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Ofsted’s 5 most recent schools that ‘require improvement’ in Nottinghamshire

today2 July 2022

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An Ofsted rating of ‘requires improvement’ is the third rating of four of what an education provider can be given by inspectors. According to the government website, it means the school ‘is not yet good but overall provides an acceptable standard of education’.

The other three ratings schools can achieve are ‘outstanding’, ‘good’ and ‘inadequate’. There are four categories of inspection, which are ‘quality of education’, ‘behaviour and attitudes’, ‘personal development’ and ‘leadership and management’.

Schools rated ‘requires improvement’ are inspected again within a 30-month period. If the establishment has been judged ‘requires improvement’ across two inspections in a row, it will be monitored by inspectors to check its progress.

READ MORE: Ofsted’s 5 most recent ‘inadequate’ schools in Nottinghamshire

There are a number of education providers which currently have an overall rating of ‘requires improvement’ across the county. And the five most recent schools with the rating have all had the reports of their most recent inspection published this year.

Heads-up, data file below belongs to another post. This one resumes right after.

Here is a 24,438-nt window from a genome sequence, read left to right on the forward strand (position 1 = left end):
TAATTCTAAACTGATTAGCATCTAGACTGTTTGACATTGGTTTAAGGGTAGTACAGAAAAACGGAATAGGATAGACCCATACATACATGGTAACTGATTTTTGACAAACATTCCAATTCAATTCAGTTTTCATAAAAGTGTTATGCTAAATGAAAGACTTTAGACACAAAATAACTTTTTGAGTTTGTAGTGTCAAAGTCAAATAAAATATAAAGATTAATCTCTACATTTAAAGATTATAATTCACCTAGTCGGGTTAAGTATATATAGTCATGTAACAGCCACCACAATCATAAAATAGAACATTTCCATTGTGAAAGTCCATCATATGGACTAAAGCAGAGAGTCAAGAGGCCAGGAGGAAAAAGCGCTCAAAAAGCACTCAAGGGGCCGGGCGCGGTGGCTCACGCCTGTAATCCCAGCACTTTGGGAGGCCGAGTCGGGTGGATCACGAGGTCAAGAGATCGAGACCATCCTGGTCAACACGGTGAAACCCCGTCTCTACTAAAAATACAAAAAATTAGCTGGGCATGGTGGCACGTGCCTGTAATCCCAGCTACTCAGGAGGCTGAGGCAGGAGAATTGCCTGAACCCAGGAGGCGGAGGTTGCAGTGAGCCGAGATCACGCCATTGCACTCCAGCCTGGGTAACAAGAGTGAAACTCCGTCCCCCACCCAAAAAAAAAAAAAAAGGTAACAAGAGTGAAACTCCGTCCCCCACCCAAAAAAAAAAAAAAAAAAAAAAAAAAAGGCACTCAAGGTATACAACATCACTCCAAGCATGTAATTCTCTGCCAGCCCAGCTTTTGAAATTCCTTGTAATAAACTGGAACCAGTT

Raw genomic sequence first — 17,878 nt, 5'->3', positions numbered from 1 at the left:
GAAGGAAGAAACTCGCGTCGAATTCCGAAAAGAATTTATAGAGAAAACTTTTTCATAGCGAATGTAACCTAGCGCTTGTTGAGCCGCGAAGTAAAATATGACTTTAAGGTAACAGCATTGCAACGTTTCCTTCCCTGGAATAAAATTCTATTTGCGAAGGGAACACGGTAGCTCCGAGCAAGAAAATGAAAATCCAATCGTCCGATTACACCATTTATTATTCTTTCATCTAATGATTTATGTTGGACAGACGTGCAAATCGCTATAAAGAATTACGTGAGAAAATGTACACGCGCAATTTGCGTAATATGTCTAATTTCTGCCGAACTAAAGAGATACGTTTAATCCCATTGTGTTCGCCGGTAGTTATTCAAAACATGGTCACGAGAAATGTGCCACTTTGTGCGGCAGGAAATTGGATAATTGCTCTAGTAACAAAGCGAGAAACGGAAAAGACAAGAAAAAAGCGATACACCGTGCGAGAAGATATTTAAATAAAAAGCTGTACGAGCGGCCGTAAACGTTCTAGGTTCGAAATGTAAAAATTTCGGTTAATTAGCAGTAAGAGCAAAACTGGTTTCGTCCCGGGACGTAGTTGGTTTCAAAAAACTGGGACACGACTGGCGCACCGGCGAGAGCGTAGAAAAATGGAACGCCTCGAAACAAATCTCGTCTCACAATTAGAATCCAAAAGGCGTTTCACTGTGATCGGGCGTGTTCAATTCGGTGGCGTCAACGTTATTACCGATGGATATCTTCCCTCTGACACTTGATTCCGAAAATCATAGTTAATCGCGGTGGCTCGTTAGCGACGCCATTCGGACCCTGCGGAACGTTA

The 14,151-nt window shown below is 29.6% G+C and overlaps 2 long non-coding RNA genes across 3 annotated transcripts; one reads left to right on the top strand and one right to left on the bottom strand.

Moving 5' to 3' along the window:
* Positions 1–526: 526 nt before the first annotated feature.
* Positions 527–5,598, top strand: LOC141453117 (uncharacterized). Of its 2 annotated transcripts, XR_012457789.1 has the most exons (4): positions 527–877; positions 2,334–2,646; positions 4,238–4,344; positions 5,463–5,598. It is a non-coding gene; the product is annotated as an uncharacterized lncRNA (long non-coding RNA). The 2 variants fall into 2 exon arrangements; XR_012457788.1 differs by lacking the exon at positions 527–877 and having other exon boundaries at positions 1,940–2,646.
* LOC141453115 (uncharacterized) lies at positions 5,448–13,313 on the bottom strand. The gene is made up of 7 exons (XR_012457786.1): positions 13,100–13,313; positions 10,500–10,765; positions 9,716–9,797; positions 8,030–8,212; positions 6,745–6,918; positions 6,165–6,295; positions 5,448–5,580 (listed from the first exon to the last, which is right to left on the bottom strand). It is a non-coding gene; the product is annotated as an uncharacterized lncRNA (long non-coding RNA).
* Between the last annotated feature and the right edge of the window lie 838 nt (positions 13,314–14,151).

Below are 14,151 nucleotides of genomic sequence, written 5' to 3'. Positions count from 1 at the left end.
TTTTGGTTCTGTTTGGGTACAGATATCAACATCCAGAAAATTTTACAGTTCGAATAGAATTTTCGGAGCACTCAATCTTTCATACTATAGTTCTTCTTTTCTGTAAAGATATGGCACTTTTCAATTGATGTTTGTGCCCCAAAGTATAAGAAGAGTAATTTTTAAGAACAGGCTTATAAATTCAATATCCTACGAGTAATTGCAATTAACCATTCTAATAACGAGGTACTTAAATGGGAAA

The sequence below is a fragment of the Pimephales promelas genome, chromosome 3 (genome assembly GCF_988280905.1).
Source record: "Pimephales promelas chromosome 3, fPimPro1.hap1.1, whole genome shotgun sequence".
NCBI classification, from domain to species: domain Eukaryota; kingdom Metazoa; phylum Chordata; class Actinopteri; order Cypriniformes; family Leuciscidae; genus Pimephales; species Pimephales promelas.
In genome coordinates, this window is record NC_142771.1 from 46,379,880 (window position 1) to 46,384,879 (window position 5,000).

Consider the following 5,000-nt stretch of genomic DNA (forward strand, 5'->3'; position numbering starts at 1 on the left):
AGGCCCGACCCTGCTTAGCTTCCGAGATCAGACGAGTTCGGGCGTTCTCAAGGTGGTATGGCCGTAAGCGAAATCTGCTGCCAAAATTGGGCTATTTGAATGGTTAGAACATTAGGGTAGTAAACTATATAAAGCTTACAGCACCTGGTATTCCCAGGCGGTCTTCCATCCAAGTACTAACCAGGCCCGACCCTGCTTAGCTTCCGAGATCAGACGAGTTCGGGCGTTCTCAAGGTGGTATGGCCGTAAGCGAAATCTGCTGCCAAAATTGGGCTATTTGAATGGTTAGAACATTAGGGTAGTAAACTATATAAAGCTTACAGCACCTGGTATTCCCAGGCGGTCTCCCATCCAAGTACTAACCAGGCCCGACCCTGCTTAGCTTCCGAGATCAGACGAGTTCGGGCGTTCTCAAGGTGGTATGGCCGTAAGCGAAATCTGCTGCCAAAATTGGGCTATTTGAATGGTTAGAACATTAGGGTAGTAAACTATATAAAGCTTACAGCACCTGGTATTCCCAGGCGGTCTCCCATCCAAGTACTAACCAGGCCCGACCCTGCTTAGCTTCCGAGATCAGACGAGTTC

Hall Park Academy, Eastwood

This secondary school and sixth form has a total of 910 pupils on its roll aged between 11 and 18. The academy on Mansfield Road was rated as ‘requires improvement’ in ‘quality of education’ and ‘behaviour and attitudes’, but ‘good’ in other areas when inspected on March 30.

The report states: “The curriculum is not taught consistently well. This leaves pupils with gaps in their knowledge. Not all pupils enjoy learning. Some pupils say they have experienced bullying. Many say they hear racist, sexist or homophobic comments made to others.



Hall Park Academy on Mansfield Road, Eastwood
Hall Park Academy on Mansfield Road, Eastwood

“Pupils are sometimes reluctant to tell staff because they do not think that staff will deal with these incidents effectively. New strategies are beginning to make a difference.”

This inspection was due to be a monitoring visit, but was upgraded to a full inspection by inspectors as they found standards had improved. When the report was published in May, David Crossley, headteacher, said: “We are pleased that the report recognises the progress that the school has made since inspectors lasted visited, just two terms ago. This is the culmination of much hard work by staff and students. We remain focussed on our improvement priorities to deliver the high standard of education that our students and local community deserve.”

Stephanie Dyce, executive headteacher, said: “It is good to see that inspectors have acknowledged the strength of leadership at Hall Park, recognising that the team are in a good position to continue to move the school forward. We will continue to build on the strengths highlighted in the report such as the successful sixth form, provision for SEND (special educational needs and disabilities) students and the high quality of the personal development curriculum.” The school had previously been inspected in December 2019 and was rated inadequate prior to improvements which have been made.